10. Why, if you must have it out, something is to be published of great moment, and three or four great people are to see there are no mistakes in point of fact: and 'tis so troublesome to send it among them, and get their corrections, that I am weary as a dog. I dined to-day with the printer, and was there all the afternoon; and it plagues me, and there's an end, and what would you have? Lady Dupplin, Lord Treasurer's daughter, is brought to bed of a son. Lord Treasurer has had an ugly return of his gravel. 'Tis good for us to live in gravel pits, but not for gravel pits to live in us; a man in this case should leave no stone unturned. Lord Treasurer's sickness, the Queen's gout, the forwarding the peace, occasion putting off the Parliament a fortnight longer. My head has had no ill returns. I had good walking to-day in the City, and take all opportunities of it on purpose for my health; but I can't walk in the Park, because that is only for walking's sake, and loses time, so I mix it with business. I wish MD walked half as much as Presto. If I was with you, I'd make you walk; I would walk behind or before you, and you should have masks on, and be tucked up like anything; and Stella is naturally a stout walker, and carries herself firm; methinks I see her strut, and step clever over a kennel; and Dingley would do well enough if her petticoats were pinned up; but she is so embroiled, and so fearful, and then Stella scolds, and Dingley stumbles, and is so daggled. Have you got the whalebone petticoats among you yet? I hate them; a woman here may hide a moderate gallant under them. Pshaw, what's all this I'm saying? Methinks I am talking to MD face to face.
11. Did I tell you that old Frowde, the old fool, is selling his estate at Pepperhara, and is skulking about the town nobody knows where? and who do you think manages all this for him, but that rogue Child, the double squire of Farnham? I have put Mrs. Masham, the Queen's favourite, upon buying it, but that is yet a great secret; and I have employed Lady Oglethorpe to inquire about it. I was with Lady Oglethorpe to-day, who is come to town for a week or two, and to-morrow I will see to hunt out the old fool: he is utterly ruined, and at this present in some blind alley with some dirty wench. He has two sons that must starve, and he never gives them a farthing. If Mrs. Masham buys the land, I will desire her to get the Queen to give some pension to the old fool, to keep him from absolutely starving. What do you meddle with other people's affairs for? says Stella. Oh, but Mr. Masham and his wife are very urgent with me, since I first put them in the head of it. I dined with Sir Matthew Dudley, who, I doubt, will soon lose his employment.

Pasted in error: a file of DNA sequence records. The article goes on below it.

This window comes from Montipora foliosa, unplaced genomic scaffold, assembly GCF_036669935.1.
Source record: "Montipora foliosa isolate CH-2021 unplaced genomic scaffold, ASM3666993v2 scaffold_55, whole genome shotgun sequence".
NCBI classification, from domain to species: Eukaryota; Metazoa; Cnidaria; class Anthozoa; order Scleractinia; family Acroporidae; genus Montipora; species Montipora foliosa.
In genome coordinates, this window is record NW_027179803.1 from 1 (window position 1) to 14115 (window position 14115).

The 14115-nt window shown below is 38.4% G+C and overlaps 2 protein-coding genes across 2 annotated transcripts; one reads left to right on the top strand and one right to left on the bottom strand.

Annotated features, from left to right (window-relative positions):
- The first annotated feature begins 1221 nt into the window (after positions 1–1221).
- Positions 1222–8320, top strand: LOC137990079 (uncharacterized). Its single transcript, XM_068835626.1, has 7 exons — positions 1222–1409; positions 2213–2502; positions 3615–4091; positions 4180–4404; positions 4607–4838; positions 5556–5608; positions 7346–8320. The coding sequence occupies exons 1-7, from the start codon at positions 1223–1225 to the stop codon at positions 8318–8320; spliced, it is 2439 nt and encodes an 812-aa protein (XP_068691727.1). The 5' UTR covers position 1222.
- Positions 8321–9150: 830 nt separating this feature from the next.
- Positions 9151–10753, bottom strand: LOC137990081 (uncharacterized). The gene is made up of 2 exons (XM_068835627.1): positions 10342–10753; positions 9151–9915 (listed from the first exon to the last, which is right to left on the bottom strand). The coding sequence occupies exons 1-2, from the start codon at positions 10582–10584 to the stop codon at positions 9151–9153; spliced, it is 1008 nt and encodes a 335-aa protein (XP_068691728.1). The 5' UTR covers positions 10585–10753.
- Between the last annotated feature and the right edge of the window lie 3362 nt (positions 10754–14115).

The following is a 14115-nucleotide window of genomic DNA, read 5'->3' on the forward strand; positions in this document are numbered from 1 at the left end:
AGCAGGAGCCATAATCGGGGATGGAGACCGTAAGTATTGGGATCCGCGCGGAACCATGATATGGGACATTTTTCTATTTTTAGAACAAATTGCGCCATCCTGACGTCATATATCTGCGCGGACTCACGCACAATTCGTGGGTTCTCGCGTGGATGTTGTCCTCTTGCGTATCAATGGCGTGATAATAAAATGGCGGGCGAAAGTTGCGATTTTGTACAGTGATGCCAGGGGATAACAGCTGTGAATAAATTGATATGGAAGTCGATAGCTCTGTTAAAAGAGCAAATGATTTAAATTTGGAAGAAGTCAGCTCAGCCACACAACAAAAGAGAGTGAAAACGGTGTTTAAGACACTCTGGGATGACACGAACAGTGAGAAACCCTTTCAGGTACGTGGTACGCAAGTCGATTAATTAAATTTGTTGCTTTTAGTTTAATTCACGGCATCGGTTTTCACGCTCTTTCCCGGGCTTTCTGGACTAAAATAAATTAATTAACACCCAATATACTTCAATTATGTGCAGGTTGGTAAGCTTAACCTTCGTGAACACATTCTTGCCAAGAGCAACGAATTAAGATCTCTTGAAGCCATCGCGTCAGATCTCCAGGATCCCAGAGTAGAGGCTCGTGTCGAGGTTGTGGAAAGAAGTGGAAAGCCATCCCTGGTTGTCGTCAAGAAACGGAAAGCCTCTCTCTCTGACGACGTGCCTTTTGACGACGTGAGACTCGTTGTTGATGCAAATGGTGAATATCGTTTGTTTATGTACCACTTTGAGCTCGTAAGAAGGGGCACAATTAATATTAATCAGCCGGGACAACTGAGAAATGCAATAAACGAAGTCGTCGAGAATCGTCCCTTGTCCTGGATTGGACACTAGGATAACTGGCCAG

12. Morning. I am going to hunt out old Frowde, and to do some business in the City. I have not yet called to Patrick to know whether it be fair.--It has been past dropping these two days. Rainy weather hurts my pate and my purse. He tells me 'tis very windy, and begins to look dark; woe be to my shillings! an old saying and a true,
If the day be dark, my purse will be light.
To my enemies be this curse,
A dark day and a light purse.